QFieldSync will then ask you to upload your newly created cloud project environment to the server. Notice how the project plugin file (birdwatcher.qml) is part of the files to be delivered to the cloud. Confirm by clicking on the ‘Upload to server’ button.

When QFieldSync is finished uploading, you are ready to take your mobile device, open QField, log into your QFieldCloud account and download the cloud project. Once the cloud project is loaded, you will be asked for permission to load the project plugin, which you can grant on a permanent or one-time basis.

Bravo! You have successfully deployed a project plugin through QFieldCloud.

Creating an app-wide plugin directory

Let’s move on to creating a functional app-wide plugin directory. Download this sample app-wide plugin and extract it into a new directory placed in the ‘plugins’ directory, itself found within the QField app directory. The location of the app directory is provided in the ‘About QField’ overlay, take note of it prior to extracting the plugin if you have not done so yet.

As seen in the screenshot above, which demonstrates the directory hierarchy, a given plugin directory must contain at least two files: a main.qml file, which QField will use to activate the plugin, and a metadata.txt file containing basic information on the plugin, such as the plugin name, author details, and version.

Here’s a sample metadata.txt from the birdwatcher project plugin upgraded into an app-wide plugin:

description=Digitize points through snapping photos

Opening main.qml in your favourite text editor will reveal that it has the exact same content as the above-shared project plugin. The only change is the renaming of birdwatcher.qml to main.qml to take into account this plugin’s app-wide scope.

PSA: we have setup this GitHub QField template plugin repository to ease creation of plugins. Fork at will!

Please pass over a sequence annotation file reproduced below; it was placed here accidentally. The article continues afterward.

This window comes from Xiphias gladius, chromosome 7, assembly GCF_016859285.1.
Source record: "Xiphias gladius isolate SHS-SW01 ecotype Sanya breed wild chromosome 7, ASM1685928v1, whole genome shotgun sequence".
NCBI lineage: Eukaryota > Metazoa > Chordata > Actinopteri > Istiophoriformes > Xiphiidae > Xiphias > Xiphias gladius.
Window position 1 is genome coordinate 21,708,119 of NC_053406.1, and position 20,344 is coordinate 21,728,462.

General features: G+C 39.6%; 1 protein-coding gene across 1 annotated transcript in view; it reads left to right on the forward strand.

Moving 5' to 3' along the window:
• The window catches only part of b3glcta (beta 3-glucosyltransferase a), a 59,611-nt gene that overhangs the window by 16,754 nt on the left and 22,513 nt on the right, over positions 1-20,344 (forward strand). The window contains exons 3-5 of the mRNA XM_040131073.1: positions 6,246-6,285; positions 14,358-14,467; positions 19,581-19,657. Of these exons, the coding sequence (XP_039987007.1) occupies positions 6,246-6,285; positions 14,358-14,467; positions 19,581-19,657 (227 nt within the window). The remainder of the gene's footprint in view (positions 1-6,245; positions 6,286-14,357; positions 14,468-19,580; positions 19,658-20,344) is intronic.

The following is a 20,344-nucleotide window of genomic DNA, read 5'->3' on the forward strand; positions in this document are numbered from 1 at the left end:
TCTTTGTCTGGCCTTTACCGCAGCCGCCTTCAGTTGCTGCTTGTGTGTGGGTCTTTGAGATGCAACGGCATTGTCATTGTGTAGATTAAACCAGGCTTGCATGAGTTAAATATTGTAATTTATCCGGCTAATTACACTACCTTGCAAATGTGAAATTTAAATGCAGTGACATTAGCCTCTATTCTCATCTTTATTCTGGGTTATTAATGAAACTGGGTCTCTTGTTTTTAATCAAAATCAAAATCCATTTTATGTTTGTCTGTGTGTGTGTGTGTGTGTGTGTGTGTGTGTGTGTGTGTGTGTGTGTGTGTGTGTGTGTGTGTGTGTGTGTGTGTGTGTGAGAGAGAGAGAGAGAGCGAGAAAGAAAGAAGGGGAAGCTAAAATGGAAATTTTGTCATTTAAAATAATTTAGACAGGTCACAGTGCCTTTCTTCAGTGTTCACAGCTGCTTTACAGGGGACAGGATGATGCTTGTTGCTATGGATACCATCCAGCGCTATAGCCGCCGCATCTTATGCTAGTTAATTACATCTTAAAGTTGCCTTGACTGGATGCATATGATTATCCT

Deploying app-wide plugins

While currently not as smooth as deploying a project plugin through QFieldCloud, app-wide plugins can be installed onto devices using a URL pointing to a zipped archive file containing the content of a given plugin directory. The zipped archive file can then be hosted on your own website, on a GitHub or GitLab repository, a Dropbox link, etc.

In QField, open the plugins manager popup found in the settings panel, and use the ‘Install plugin from URL’ button to paste a URL pointing to a zipped plugin file.

You should keep the zipped archive file name consistent for a better user experience, as it is used to determine the installation directory. This is an important consideration to take into account when offering plugin updates. If your zipped plugin file name changes, the plugin will not be updated but rather added to a new directory alongside the previously installed plugin.

QField does allow for a version tag to be added to a zipped archive file name, provided it is appended at the end of the file name, preceded by a dash, and includes only numbers and dots. For example, and will install the plugin in the myplugin directory.

Empowering users as well as developers

Here at, we believe this new plugin framework empowers not only users but also developers, including our very own ninjas! With plugin support, we now have the possibility to develop answers to specific field scenarios that would not necessarily be fit for QField-wide functionalities. We would love to hear your opinion and ideas.

If you would like to supercharge your fieldwork and need some help, do not hesitate to contact us – your projects are our passion 💚

P.S. If you are developing a cool QField plugin, also let us know! 🙂

Bird SVG in video CC-BY

1 Comment

QField 3.3 “Darién”: It is just the beginning – · 2024-06-18 at 19:51

[…] Users interested in authoring plugins or better understanding the framework can already visit the dedicated documentation page, a sample plugin implementation sporting a weather forecast integration and our latest blog article. […]